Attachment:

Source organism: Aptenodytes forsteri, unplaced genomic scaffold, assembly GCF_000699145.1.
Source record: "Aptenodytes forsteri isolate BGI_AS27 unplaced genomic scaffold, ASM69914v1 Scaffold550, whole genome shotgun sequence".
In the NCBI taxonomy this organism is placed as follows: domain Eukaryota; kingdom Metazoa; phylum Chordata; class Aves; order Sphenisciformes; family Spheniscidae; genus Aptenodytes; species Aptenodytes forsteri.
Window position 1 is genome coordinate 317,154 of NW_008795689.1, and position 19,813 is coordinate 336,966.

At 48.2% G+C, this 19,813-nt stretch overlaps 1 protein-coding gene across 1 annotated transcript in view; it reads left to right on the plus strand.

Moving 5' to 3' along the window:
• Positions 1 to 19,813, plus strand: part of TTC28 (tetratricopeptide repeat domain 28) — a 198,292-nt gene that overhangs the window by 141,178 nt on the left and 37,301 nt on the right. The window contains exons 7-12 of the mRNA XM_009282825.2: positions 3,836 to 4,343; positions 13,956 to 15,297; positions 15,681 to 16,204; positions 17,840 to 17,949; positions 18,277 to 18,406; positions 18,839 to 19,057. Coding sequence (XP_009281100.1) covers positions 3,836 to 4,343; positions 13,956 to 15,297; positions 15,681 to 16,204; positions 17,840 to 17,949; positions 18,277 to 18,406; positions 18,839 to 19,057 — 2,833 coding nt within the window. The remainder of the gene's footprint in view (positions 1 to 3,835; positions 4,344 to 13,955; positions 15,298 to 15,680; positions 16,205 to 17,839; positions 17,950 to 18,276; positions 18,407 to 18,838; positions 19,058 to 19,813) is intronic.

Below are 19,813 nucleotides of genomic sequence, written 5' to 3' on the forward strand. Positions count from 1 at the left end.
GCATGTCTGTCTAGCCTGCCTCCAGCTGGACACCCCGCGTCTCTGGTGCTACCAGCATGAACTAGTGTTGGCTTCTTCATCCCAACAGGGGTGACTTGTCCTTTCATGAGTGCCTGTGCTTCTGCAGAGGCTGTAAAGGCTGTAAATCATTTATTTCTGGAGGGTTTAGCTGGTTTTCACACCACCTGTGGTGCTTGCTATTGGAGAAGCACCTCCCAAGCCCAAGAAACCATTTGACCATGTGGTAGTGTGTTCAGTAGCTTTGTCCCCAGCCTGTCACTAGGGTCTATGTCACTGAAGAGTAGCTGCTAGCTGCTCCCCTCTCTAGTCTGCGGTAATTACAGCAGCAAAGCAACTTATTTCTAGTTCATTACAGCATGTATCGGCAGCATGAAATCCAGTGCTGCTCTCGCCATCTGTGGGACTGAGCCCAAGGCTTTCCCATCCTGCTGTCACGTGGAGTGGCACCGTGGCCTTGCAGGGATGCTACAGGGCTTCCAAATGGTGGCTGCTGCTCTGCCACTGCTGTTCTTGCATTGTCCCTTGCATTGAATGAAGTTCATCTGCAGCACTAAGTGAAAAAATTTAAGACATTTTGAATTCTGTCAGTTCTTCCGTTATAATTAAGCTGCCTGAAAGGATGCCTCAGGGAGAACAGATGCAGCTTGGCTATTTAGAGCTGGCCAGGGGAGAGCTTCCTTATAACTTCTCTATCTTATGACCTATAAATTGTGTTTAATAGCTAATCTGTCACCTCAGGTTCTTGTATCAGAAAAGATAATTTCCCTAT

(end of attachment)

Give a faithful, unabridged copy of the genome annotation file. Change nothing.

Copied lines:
Source organism: Aptenodytes forsteri, unplaced genomic scaffold, assembly GCF_000699145.1.
Source record: "Aptenodytes forsteri isolate BGI_AS27 unplaced genomic scaffold, ASM69914v1 Scaffold550, whole genome shotgun sequence".
In the NCBI taxonomy this organism is placed as follows: domain Eukaryota; kingdom Metazoa; phylum Chordata; class Aves; order Sphenisciformes; family Spheniscidae; genus Aptenodytes; species Aptenodytes forsteri.
Window position 1 is genome coordinate 317,154 of NW_008795689.1, and position 19,813 is coordinate 336,966.

At 48.2% G+C, this 19,813-nt stretch overlaps 1 protein-coding gene across 1 annotated transcript in view; it reads left to right on the plus strand.

Moving 5' to 3' along the window:
• Positions 1 to 19,813, plus strand: part of TTC28 (tetratricopeptide repeat domain 28) — a 198,292-nt gene that overhangs the window by 141,178 nt on the left and 37,301 nt on the right. The window contains exons 7-12 of the mRNA XM_009282825.2: positions 3,836 to 4,343; positions 13,956 to 15,297; positions 15,681 to 16,204; positions 17,840 to 17,949; positions 18,277 to 18,406; positions 18,839 to 19,057. Coding sequence (XP_009281100.1) covers positions 3,836 to 4,343; positions 13,956 to 15,297; positions 15,681 to 16,204; positions 17,840 to 17,949; positions 18,277 to 18,406; positions 18,839 to 19,057 — 2,833 coding nt within the window. The remainder of the gene's footprint in view (positions 1 to 3,835; positions 4,344 to 13,955; positions 15,298 to 15,680; positions 16,205 to 17,839; positions 17,950 to 18,276; positions 18,407 to 18,838; positions 19,058 to 19,813) is intronic.

Below are 19,813 nucleotides of genomic sequence, written 5' to 3' on the forward strand. Positions count from 1 at the left end.
GCATGTCTGTCTAGCCTGCCTCCAGCTGGACACCCCGCGTCTCTGGTGCTACCAGCATGAACTAGTGTTGGCTTCTTCATCCCAACAGGGGTGACTTGTCCTTTCATGAGTGCCTGTGCTTCTGCAGAGGCTGTAAAGGCTGTAAATCATTTATTTCTGGAGGGTTTAGCTGGTTTTCACACCACCTGTGGTGCTTGCTATTGGAGAAGCACCTCCCAAGCCCAAGAAACCATTTGACCATGTGGTAGTGTGTTCAGTAGCTTTGTCCCCAGCCTGTCACTAGGGTCTATGTCACTGAAGAGTAGCTGCTAGCTGCTCCCCTCTCTAGTCTGCGGTAATTACAGCAGCAAAGCAACTTATTTCTAGTTCATTACAGCATGTATCGGCAGCATGAAATCCAGTGCTGCTCTCGCCATCTGTGGGACTGAGCCCAAGGCTTTCCCATCCTGCTGTCACGTGGAGTGGCACCGTGGCCTTGCAGGGATGCTACAGGGCTTCCAAATGGTGGCTGCTGCTCTGCCACTGCTGTTCTTGCATTGTCCCTTGCATTGAATGAAGTTCATCTGCAGCACTAAGTGAAAAAATTTAAGACATTTTGAATTCTGTCAGTTCTTCCGTTATAATTAAGCTGCCTGAAAGGATGCCTCAGGGAGAACAGATGCAGCTTGGCTATTTAGAGCTGGCCAGGGGAGAGCTTCCTTATAACTTCTCTATCTTATGACCTATAAATTGTGTTTAATAGCTAATCTGTCACCTCAGGTTCTTGTATCAGAAAAGATAATTTCCCTAT